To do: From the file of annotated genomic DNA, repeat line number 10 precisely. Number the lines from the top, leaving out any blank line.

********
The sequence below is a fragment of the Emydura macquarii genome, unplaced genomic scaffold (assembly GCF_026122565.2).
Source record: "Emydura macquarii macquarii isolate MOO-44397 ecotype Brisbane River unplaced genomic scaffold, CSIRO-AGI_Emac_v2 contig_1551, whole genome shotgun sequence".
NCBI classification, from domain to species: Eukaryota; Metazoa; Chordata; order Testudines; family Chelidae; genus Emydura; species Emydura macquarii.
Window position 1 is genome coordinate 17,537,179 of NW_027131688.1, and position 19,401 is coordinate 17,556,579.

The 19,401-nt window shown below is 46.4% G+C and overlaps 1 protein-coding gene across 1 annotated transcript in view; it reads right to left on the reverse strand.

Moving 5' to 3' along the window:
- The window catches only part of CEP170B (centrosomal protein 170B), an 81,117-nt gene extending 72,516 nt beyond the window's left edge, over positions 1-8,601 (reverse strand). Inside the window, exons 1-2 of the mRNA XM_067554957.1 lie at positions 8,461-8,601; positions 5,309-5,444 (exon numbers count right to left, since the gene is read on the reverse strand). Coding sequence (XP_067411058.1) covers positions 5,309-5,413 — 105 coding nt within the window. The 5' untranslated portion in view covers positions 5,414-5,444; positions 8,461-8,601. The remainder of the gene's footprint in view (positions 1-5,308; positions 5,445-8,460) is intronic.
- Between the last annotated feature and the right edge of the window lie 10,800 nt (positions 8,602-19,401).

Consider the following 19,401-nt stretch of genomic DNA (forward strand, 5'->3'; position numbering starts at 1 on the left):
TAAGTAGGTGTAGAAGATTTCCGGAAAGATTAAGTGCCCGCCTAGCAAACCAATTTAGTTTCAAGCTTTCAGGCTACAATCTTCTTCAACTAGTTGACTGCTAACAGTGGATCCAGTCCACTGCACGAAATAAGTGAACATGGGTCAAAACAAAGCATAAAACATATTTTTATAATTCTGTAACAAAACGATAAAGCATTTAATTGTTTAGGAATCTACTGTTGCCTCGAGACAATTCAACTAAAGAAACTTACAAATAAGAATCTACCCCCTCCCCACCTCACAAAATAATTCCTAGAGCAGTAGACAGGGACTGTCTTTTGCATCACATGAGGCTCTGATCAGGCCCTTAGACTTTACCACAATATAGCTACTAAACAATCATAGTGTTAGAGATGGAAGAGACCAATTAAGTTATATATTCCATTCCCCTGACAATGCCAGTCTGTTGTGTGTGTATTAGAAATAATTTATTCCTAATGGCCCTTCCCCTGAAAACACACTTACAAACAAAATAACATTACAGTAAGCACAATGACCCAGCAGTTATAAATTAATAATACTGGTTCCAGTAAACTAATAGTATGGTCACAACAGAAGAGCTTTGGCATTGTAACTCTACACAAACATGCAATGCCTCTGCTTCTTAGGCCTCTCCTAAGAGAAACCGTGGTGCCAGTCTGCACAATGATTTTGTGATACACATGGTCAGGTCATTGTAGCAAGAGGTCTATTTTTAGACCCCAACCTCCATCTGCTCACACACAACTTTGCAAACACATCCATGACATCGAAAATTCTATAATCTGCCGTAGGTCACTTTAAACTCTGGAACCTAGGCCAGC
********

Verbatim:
TAAGTAGGTGTAGAAGATTTCCGGAAAGATTAAGTGCCCGCCTAGCAAACCAATTTAGTTTCAAGCTTTCAGGCTACAATCTTCTTCAACTAGTTGACTGCTAACAGTGGATCCAGTCCACTGCACGAAATAAGTGAACATGGGTCAAAACAAAGCATAAAACATATTTTTATAATTCTGTAACAAAACGATAAAGCATTTAATTGTTTAGGAATCTACTGTTGCCTCGAGACAATTCAACTAAAGAAACTTACAAATAAGAATCTACCCCCTCCCCACCTCACAAAATAATTCCTAGAGCAGTAGACAGGGACTGTCTTTTGCATCACATGAGGCTCTGATCAGGCCCTTAGACTTTACCACAATATAGCTACTAAACAATCATAGTGTTAGAGATGGAAGAGACCAATTAAGTTATATATTCCATTCCCCTGACAATGCCAGTCTGTTGTGTGTGTATTAGAAATAATTTATTCCTAATGGCCCTTCCCCTGAAAACACACTTACAAACAAAATAACATTACAGTAAGCACAATGACCCAGCAGTTATAAATTAATAATACTGGTTCCAGTAAACTAATAGTATGGTCACAACAGAAGAGCTTTGGCATTGTAACTCTACACAAACATGCAATGCCTCTGCTTCTTAGGCCTCTCCTAAGAGAAACCGTGGTGCCAGTCTGCACAATGATTTTGTGATACACATGGTCAGGTCATTGTAGCAAGAGGTCTATTTTTAGACCCCAACCTCCATCTGCTCACACACAACTTTGCAAACACATCCATGACATCGAAAATTCTATAATCTGCCGTAGGTCACTTTAAACTCTGGAACCTAGGCCAGC